According to recent reports, President Ma Ying-jeou (馬英九) said in an interview with reporters from two Japanese newspapers — the Yomiuri Shimbun and the Nihon Keizai Shimbun — that he did not rule out the possibility of signing a political agreement on unification with China. This was a very surprising thing to read. The next day, the Office of the President issued a press release in which it denied this report and accused the Yomiuri Shimbun article of misrepresenting Ma and being a reflection of the reporter’s subjective bias.
As a Taiwanese, I would like to believe that Ma said no such thing. This article is not intended to discuss the rights and wrongs of independence or unification, but it must be said that countless opinion polls have shown that only a tiny minority of Taiwanese are in favor of unification. As a popularly elected president, how can Ma run counter to mainstream popular opinion by preaching to foreign media about his personal vision for the future? Perhaps we should remind Ma that, on the issue of unification or independence, the president has just one vote — no more and no less than anyone else.
Apart from this question of unification, the interview also touched on the issue of a peace agreement. However, until such time as China formally recognizes Taiwan, or the Republic of China, as a legal entity, there is really no legal basis for the two sides to engage in political negotiations. Neither Taiwan’s Straits Exchange Foundation nor China’s Association for Relations Across the Taiwan Straits has the authority to sign any kind of political agreement. Both of these bodies are non-governmental organizations that serve as proxies to handle functional cross-strait issues, so how could they deal with matters of sovereignty and the authority to govern? It is also not possible for Taiwan to sign any political agreements with the People’s Republic of China while using such titles as “Chinese Taipei” or “Taiwan, China.”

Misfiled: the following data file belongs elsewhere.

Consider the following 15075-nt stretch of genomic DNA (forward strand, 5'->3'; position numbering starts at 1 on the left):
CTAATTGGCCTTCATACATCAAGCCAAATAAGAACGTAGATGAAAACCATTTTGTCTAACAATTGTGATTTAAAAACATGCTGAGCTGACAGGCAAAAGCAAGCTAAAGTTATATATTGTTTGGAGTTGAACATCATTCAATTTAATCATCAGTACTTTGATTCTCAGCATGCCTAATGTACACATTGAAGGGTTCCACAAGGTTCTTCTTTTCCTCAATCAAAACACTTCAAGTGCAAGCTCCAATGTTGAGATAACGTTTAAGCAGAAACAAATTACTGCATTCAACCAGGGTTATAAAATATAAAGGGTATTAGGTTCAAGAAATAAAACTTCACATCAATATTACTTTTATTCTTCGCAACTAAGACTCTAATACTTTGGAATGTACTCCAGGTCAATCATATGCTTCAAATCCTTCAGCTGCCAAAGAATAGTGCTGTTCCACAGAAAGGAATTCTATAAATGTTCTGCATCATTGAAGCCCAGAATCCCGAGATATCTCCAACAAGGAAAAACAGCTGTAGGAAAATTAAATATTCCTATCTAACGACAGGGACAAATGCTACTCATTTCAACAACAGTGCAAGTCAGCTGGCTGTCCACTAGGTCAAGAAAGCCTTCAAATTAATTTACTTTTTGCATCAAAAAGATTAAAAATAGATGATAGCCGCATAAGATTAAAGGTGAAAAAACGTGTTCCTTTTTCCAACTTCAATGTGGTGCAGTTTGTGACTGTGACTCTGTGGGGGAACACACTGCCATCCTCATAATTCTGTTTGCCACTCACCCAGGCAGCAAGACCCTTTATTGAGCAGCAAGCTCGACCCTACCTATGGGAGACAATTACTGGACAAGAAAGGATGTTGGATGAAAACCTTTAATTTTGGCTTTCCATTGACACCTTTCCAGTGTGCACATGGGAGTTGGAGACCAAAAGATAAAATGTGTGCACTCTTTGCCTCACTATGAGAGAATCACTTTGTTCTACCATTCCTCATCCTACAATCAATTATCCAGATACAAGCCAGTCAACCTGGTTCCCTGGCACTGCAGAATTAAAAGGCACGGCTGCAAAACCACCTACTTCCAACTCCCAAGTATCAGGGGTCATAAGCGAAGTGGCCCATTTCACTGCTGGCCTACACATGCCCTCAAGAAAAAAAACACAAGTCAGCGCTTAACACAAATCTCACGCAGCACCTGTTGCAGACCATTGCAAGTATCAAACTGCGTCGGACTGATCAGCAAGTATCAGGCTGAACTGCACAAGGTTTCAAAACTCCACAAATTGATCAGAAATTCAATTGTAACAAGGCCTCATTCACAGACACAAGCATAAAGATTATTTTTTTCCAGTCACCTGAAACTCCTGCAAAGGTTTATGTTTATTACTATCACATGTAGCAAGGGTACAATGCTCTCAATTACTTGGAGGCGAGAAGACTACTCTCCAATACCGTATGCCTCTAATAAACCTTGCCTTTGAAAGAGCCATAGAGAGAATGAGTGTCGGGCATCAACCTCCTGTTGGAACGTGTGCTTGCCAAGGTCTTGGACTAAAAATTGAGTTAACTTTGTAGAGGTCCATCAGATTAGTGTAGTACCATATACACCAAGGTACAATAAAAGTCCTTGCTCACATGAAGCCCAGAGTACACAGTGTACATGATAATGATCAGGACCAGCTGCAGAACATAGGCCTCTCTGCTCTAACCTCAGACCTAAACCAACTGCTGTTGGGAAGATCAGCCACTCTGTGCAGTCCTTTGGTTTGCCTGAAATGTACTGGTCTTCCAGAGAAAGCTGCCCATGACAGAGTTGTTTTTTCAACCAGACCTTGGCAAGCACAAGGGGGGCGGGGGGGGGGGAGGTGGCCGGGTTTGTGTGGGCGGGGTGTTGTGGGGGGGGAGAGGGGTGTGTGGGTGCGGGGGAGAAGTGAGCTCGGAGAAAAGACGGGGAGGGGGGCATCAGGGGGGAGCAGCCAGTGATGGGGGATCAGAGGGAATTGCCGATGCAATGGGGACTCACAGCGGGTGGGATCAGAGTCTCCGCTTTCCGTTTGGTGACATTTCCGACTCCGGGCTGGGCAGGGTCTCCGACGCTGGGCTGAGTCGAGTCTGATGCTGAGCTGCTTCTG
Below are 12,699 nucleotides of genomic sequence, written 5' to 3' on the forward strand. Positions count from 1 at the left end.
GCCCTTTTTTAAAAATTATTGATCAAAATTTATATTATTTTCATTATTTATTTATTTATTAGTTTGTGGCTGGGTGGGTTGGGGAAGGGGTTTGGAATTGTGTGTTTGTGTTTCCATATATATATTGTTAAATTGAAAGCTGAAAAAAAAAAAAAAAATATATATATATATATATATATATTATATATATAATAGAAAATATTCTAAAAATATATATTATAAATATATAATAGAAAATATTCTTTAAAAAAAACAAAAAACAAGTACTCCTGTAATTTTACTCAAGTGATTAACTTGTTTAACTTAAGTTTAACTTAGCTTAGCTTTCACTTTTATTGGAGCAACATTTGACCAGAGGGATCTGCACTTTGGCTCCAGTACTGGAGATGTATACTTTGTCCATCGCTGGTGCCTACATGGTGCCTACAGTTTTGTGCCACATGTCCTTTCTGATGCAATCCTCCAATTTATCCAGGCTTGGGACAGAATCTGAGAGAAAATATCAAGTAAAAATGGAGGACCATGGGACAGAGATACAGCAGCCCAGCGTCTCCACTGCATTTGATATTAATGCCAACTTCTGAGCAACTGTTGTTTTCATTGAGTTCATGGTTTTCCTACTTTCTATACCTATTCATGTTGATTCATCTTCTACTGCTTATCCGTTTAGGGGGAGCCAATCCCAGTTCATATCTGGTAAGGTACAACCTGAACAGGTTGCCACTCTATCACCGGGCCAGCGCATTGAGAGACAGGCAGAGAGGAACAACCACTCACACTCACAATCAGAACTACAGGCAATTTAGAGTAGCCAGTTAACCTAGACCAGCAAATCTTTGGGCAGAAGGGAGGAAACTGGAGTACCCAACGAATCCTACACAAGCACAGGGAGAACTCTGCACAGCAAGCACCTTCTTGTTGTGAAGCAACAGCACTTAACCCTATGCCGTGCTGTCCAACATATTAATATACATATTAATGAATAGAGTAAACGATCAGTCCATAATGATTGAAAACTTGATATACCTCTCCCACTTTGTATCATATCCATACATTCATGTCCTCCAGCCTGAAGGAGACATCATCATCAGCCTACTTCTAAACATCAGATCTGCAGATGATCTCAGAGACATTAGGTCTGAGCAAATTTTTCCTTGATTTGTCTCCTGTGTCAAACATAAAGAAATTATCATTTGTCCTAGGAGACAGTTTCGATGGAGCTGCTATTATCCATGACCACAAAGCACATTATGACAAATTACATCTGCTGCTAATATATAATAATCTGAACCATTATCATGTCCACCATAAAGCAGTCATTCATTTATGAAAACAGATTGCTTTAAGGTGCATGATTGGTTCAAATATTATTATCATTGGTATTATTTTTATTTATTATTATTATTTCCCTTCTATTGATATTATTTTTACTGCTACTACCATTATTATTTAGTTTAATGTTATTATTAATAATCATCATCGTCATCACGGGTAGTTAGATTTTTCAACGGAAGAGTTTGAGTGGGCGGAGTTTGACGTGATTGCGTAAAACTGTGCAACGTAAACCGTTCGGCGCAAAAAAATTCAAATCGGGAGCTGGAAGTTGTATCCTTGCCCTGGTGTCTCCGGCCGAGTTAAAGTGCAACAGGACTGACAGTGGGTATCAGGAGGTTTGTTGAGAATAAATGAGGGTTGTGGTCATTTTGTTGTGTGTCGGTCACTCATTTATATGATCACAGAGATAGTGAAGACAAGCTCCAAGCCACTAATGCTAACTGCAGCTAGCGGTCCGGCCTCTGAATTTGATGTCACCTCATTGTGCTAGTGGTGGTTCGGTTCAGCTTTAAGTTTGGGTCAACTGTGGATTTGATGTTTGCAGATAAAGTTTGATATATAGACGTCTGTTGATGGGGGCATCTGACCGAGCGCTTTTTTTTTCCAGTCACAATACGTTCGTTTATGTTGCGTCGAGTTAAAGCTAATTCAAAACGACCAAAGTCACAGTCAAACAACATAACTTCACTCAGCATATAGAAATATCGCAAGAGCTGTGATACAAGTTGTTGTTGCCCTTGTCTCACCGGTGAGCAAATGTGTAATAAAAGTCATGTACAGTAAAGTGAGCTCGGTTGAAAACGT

Recently some people have been advocating “two Chinas” or “one country, two governments,” a sign that some intellectuals have woken from their slumber and discovered that “one country, two systems,” which is a legacy of colonial times, is not an acceptable formula when it comes to relations between Taiwan and China. Evidently it has dawned on these writers that we need to work out some other kind of arrangement.
The accusation made by the Office of the President that the Yomiuri Shimbun interview report was subjective and biased also calls for comment. In the course of my career, I have made friends with some journalists from the mainstream international media, including the Yomiuri Shimbun, and I have much admiration for their professionalism and ability to self-regulate and delve deeply into the issue at hand. Their interview techniques are also very impressive, so it is hard to believe that the interviewers would simply make things up. It would be reasonable to infer that it was the overall context of what Ma said that gave the interviewers the impression that he has a missionary-like zeal for unification between the two sides of the Taiwan Strait.
It is not a good thing for a head of state to keep correcting and objecting to what others have said or written. Surely the right way for a head of state to interact with the international media is to make sure that he or she keeps public opinion in mind and focuses on the public interest at all times.